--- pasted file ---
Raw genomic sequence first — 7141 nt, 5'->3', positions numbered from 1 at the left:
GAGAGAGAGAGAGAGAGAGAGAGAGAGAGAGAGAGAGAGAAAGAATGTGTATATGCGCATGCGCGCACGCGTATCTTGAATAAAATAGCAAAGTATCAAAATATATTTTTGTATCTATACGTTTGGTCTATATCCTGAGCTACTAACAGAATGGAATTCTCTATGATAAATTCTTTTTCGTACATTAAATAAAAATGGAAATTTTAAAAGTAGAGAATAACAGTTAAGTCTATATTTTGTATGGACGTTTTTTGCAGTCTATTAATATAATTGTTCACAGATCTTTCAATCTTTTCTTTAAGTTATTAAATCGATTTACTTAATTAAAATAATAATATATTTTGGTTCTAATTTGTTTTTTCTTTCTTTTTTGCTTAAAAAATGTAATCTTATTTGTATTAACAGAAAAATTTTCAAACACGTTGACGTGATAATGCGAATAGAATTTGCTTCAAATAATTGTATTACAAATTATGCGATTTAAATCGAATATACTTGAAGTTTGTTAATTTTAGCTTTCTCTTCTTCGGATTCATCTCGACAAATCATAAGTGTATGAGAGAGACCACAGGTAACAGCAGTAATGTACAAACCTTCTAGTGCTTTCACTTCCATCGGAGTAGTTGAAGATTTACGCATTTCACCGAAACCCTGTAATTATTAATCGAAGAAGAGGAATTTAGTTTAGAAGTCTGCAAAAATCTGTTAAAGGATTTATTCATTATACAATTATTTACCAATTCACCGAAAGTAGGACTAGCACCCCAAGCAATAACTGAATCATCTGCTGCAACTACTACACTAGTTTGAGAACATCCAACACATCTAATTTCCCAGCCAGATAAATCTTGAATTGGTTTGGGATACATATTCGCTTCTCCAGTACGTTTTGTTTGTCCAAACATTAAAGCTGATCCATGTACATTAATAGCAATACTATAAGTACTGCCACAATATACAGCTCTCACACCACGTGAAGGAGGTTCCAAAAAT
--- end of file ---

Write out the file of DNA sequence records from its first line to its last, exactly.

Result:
Raw genomic sequence first — 7141 nt, 5'->3', positions numbered from 1 at the left:
GAGAGAGAGAGAGAGAGAGAGAGAGAGAGAGAGAGAGAGAAAGAATGTGTATATGCGCATGCGCGCACGCGTATCTTGAATAAAATAGCAAAGTATCAAAATATATTTTTGTATCTATACGTTTGGTCTATATCCTGAGCTACTAACAGAATGGAATTCTCTATGATAAATTCTTTTTCGTACATTAAATAAAAATGGAAATTTTAAAAGTAGAGAATAACAGTTAAGTCTATATTTTGTATGGACGTTTTTTGCAGTCTATTAATATAATTGTTCACAGATCTTTCAATCTTTTCTTTAAGTTATTAAATCGATTTACTTAATTAAAATAATAATATATTTTGGTTCTAATTTGTTTTTTCTTTCTTTTTTGCTTAAAAAATGTAATCTTATTTGTATTAACAGAAAAATTTTCAAACACGTTGACGTGATAATGCGAATAGAATTTGCTTCAAATAATTGTATTACAAATTATGCGATTTAAATCGAATATACTTGAAGTTTGTTAATTTTAGCTTTCTCTTCTTCGGATTCATCTCGACAAATCATAAGTGTATGAGAGAGACCACAGGTAACAGCAGTAATGTACAAACCTTCTAGTGCTTTCACTTCCATCGGAGTAGTTGAAGATTTACGCATTTCACCGAAACCCTGTAATTATTAATCGAAGAAGAGGAATTTAGTTTAGAAGTCTGCAAAAATCTGTTAAAGGATTTATTCATTATACAATTATTTACCAATTCACCGAAAGTAGGACTAGCACCCCAAGCAATAACTGAATCATCTGCTGCAACTACTACACTAGTTTGAGAACATCCAACACATCTAATTTCCCAGCCAGATAAATCTTGAATTGGTTTGGGATACATATTCGCTTCTCCAGTACGTTTTGTTTGTCCAAACATTAAAGCTGATCCATGTACATTAATAGCAATACTATAAGTACTGCCACAATATACAGCTCTCACACCACGTGAAGGAGGTTCCAAAAAT